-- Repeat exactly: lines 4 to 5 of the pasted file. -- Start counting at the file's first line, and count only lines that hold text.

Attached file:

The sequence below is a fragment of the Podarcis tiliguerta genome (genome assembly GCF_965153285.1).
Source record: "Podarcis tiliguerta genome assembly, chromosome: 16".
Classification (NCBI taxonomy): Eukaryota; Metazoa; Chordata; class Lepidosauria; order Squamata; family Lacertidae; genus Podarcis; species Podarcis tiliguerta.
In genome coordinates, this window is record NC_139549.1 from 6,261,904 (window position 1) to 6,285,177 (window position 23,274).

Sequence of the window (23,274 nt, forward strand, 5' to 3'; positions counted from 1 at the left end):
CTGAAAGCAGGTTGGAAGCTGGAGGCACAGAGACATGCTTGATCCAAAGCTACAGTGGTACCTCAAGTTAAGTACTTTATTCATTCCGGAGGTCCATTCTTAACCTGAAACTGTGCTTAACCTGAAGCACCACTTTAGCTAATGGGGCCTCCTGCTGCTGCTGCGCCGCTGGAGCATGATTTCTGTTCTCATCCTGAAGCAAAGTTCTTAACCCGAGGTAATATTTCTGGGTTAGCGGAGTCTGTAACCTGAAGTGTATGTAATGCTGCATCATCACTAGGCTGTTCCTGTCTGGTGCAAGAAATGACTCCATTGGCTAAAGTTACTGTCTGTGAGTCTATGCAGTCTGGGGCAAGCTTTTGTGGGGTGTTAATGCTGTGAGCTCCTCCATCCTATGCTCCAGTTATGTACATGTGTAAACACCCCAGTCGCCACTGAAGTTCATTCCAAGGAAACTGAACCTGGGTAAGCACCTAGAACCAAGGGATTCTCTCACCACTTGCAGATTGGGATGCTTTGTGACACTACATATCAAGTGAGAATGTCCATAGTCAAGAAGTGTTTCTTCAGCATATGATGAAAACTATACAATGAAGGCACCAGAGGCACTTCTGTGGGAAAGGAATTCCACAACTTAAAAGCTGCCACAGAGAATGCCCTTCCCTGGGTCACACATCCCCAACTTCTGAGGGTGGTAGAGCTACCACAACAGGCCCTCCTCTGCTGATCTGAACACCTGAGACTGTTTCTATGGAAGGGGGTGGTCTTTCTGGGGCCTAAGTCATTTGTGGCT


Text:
In genome coordinates, this window is record NC_139549.1 from 6,261,904 (window position 1) to 6,285,177 (window position 23,274).

Sequence of the window (23,274 nt, forward strand, 5' to 3'; positions counted from 1 at the left end):